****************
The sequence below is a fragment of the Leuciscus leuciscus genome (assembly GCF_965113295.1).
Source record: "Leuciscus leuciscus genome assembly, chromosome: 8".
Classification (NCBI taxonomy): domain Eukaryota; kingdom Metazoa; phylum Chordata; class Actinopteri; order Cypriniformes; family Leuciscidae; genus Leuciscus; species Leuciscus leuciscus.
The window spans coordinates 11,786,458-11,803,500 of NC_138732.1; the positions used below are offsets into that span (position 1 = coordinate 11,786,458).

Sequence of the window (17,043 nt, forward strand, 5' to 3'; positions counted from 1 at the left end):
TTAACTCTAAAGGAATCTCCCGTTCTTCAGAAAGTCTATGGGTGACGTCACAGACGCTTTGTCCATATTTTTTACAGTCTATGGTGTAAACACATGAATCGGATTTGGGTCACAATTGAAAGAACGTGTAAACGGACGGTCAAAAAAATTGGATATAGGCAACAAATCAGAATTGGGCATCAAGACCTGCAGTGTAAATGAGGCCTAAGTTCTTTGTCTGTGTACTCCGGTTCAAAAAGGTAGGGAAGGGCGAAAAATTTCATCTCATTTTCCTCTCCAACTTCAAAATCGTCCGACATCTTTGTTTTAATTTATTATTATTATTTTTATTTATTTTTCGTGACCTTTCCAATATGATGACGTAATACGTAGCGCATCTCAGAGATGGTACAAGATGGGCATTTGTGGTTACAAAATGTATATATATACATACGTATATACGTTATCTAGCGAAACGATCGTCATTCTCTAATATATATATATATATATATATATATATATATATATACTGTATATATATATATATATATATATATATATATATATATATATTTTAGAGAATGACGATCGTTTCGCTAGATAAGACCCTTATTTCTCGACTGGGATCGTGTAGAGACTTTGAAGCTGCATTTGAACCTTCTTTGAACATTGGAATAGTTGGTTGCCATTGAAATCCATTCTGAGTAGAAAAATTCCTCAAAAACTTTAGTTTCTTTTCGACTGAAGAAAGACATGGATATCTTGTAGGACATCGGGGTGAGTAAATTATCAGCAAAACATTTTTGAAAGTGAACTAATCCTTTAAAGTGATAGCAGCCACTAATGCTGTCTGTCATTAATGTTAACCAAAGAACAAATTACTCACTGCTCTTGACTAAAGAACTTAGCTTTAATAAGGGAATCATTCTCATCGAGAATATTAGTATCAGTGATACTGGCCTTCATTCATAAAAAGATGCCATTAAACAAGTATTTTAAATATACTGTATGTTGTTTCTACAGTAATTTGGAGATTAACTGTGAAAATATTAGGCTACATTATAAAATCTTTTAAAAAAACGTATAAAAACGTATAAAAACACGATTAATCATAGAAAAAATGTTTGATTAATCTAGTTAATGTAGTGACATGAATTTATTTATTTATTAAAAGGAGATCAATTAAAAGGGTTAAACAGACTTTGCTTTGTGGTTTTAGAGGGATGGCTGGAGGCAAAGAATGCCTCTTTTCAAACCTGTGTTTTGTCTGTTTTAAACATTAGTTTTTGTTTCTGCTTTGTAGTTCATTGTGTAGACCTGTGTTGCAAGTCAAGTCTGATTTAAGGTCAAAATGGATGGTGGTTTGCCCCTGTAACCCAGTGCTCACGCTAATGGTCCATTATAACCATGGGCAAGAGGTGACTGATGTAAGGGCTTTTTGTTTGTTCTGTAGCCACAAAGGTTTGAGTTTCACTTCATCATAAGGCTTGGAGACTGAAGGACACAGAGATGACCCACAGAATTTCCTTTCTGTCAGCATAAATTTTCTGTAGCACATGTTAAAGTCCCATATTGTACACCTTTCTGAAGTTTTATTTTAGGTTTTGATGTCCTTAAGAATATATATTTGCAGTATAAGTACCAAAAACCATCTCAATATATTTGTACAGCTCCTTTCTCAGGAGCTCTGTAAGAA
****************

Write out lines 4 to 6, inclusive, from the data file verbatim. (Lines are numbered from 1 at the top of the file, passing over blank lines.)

The window spans coordinates 11,786,458-11,803,500 of NC_138732.1; the positions used below are offsets into that span (position 1 = coordinate 11,786,458).

Sequence of the window (17,043 nt, forward strand, 5' to 3'; positions counted from 1 at the left end):
TTAACTCTAAAGGAATCTCCCGTTCTTCAGAAAGTCTATGGGTGACGTCACAGACGCTTTGTCCATATTTTTTACAGTCTATGGTGTAAACACATGAATCGGATTTGGGTCACAATTGAAAGAACGTGTAAACGGACGGTCAAAAAAATTGGATATAGGCAACAAATCAGAATTGGGCATCAAGACCTGCAGTGTAAATGAGGCCTAAGTTCTTTGTCTGTGTACTCCGGTTCAAAAAGGTAGGGAAGGGCGAAAAATTTCATCTCATTTTCCTCTCCAACTTCAAAATCGTCCGACATCTTTGTTTTAATTTATTATTATTATTTTTATTTATTTTTCGTGACCTTTCCAATATGATGACGTAATACGTAGCGCATCTCAGAGATGGTACAAGATGGGCATTTGTGGTTACAAAATGTATATATATACATACGTATATACGTTATCTAGCGAAACGATCGTCATTCTCTAATATATATATATATATATATATATATATATATATATACTGTATATATATATATATATATATATATATATATATATATATATTTTAGAGAATGACGATCGTTTCGCTAGATAAGACCCTTATTTCTCGACTGGGATCGTGTAGAGACTTTGAAGCTGCATTTGAACCTTCTTTGAACATTGGAATAGTTGGTTGCCATTGAAATCCATTCTGAGTAGAAAAATTCCTCAAAAACTTTAGTTTCTTTTCGACTGAAGAAAGACATGGATATCTTGTAGGACATCGGGGTGAGTAAATTATCAGCAAAACATTTTTGAAAGTGAACTAATCCTTTAAAGTGATAGCAGCCACTAATGCTGTCTGTCATTAATGTTAACCAAAGAACAAATTACTCACTGCTCTTGACTAAAGAACTTAGCTTTAATAAGGGAATCATTCTCATCGAGAATATTAGTATCAGTGATACTGGCCTTCATTCATAAAAAGATGCCATTAAACAAGTATTTTAAATATACTGTATGTTGTTTCTACAGTAATTTGGAGATTAACTGTGAAAATATTAGGCTACATTATAAAATCTTTTAAAAAAACGTATAAAAACGTATAAAAACACGATTAATCATAGAAAAAATGTTTGATTAATCTAGTTAATGTAGTGACATGAATTTATTTATTTATTAAAAGGAGATCAATTAAAAGGGTTAAACAGACTTTGCTTTGTGGTTTTAGAGGGATGGCTGGAGGCAAAGAATGCCTCTTTTCAAACCTGTGTTTTGTCTGTTTTAAACATTAGTTTTTGTTTCTGCTTTGTAGTTCATTGTGTAGACCTGTGTTGCAAGTCAAGTCTGATTTAAGGTCAAAATGGATGGTGGTTTGCCCCTGTAACCCAGTGCTCACGCTAATGGTCCATTATAACCATGGGCAAGAGGTGACTGATGTAAGGGCTTTTTGTTTGTTCTGTAGCCACAAAGGTTTGAGTTTCACTTCATCATAAGGCTTGGAGACTGAAGGACACAGAGATGACCCACAGAATTTCCTTTCTGTCAGCATAAATTTTCTGTAGCACATGTTAAAGTCCCATATTGTACACCTTTCTGAAGTTTTATTTTAGGTTTTGATGTCCTTAAGAATATATATTTGCAGTATAAGTACCAAAAACCATCTCAATATATTTGTACAGCTCCTTTCTCAGGAGCTCTGTAAGAA